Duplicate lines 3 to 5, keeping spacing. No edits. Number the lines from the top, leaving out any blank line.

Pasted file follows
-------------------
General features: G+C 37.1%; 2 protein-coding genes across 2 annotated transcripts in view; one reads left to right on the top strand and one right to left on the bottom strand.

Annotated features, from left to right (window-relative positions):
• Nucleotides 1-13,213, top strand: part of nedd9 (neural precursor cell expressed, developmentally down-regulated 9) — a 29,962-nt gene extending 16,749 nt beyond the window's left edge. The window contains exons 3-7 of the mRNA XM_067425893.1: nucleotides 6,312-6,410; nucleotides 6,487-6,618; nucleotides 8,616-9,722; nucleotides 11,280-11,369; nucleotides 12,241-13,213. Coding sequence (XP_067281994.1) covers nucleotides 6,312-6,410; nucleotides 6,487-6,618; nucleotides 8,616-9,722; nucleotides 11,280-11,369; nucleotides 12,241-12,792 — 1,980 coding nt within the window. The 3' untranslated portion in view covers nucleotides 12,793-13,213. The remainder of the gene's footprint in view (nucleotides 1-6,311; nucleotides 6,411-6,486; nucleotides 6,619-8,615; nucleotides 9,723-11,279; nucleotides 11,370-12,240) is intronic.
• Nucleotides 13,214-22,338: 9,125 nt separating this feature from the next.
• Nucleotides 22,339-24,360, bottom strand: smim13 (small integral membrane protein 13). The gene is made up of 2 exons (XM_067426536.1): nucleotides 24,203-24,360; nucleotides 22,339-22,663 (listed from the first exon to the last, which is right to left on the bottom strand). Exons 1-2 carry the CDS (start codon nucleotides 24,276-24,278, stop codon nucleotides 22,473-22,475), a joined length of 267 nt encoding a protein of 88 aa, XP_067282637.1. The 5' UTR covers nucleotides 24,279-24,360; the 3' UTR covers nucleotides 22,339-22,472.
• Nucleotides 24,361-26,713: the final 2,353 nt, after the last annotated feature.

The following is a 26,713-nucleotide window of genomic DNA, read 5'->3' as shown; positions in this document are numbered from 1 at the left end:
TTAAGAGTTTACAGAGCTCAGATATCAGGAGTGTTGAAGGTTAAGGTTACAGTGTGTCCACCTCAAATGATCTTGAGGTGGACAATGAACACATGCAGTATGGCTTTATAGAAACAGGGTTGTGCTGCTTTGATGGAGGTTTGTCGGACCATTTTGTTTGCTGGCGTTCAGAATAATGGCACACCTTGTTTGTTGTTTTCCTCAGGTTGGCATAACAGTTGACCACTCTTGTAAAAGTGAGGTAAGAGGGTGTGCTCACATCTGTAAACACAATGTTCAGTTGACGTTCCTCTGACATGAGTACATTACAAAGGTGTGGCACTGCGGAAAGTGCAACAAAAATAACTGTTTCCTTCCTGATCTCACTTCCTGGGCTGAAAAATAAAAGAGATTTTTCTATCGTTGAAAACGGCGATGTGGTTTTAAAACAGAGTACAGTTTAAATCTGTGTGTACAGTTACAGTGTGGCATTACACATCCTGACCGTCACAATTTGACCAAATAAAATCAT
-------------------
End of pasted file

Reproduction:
• Nucleotides 1-13,213, top strand: part of nedd9 (neural precursor cell expressed, developmentally down-regulated 9) — a 29,962-nt gene extending 16,749 nt beyond the window's left edge. The window contains exons 3-7 of the mRNA XM_067425893.1: nucleotides 6,312-6,410; nucleotides 6,487-6,618; nucleotides 8,616-9,722; nucleotides 11,280-11,369; nucleotides 12,241-13,213. Coding sequence (XP_067281994.1) covers nucleotides 6,312-6,410; nucleotides 6,487-6,618; nucleotides 8,616-9,722; nucleotides 11,280-11,369; nucleotides 12,241-12,792 — 1,980 coding nt within the window. The 3' untranslated portion in view covers nucleotides 12,793-13,213. The remainder of the gene's footprint in view (nucleotides 1-6,311; nucleotides 6,411-6,486; nucleotides 6,619-8,615; nucleotides 9,723-11,279; nucleotides 11,370-12,240) is intronic.
• Nucleotides 13,214-22,338: 9,125 nt separating this feature from the next.
• Nucleotides 22,339-24,360, bottom strand: smim13 (small integral membrane protein 13). The gene is made up of 2 exons (XM_067426536.1): nucleotides 24,203-24,360; nucleotides 22,339-22,663 (listed from the first exon to the last, which is right to left on the bottom strand). Exons 1-2 carry the CDS (start codon nucleotides 24,276-24,278, stop codon nucleotides 22,473-22,475), a joined length of 267 nt encoding a protein of 88 aa, XP_067282637.1. The 5' UTR covers nucleotides 24,279-24,360; the 3' UTR covers nucleotides 22,339-22,472.